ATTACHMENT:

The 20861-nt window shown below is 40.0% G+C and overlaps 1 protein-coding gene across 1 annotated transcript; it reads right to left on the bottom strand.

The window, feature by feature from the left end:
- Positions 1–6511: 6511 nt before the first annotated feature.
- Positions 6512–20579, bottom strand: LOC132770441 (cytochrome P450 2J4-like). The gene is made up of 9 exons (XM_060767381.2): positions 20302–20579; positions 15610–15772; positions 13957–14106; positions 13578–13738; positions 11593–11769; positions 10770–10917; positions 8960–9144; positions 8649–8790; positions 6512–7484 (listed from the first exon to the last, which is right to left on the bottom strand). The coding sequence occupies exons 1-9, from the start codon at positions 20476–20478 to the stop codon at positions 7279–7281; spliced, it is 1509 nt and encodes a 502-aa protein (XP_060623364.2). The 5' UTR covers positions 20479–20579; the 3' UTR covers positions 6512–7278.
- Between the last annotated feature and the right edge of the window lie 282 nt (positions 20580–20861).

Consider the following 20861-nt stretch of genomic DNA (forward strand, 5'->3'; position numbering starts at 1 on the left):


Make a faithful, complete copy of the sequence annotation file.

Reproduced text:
The 20861-nt window shown below is 40.0% G+C and overlaps 1 protein-coding gene across 1 annotated transcript; it reads right to left on the bottom strand.

The window, feature by feature from the left end:
- Positions 1–6511: 6511 nt before the first annotated feature.
- Positions 6512–20579, bottom strand: LOC132770441 (cytochrome P450 2J4-like). The gene is made up of 9 exons (XM_060767381.2): positions 20302–20579; positions 15610–15772; positions 13957–14106; positions 13578–13738; positions 11593–11769; positions 10770–10917; positions 8960–9144; positions 8649–8790; positions 6512–7484 (listed from the first exon to the last, which is right to left on the bottom strand). The coding sequence occupies exons 1-9, from the start codon at positions 20476–20478 to the stop codon at positions 7279–7281; spliced, it is 1509 nt and encodes a 502-aa protein (XP_060623364.2). The 5' UTR covers positions 20479–20579; the 3' UTR covers positions 6512–7278.
- Between the last annotated feature and the right edge of the window lie 282 nt (positions 20580–20861).

Consider the following 20861-nt stretch of genomic DNA (forward strand, 5'->3'; position numbering starts at 1 on the left):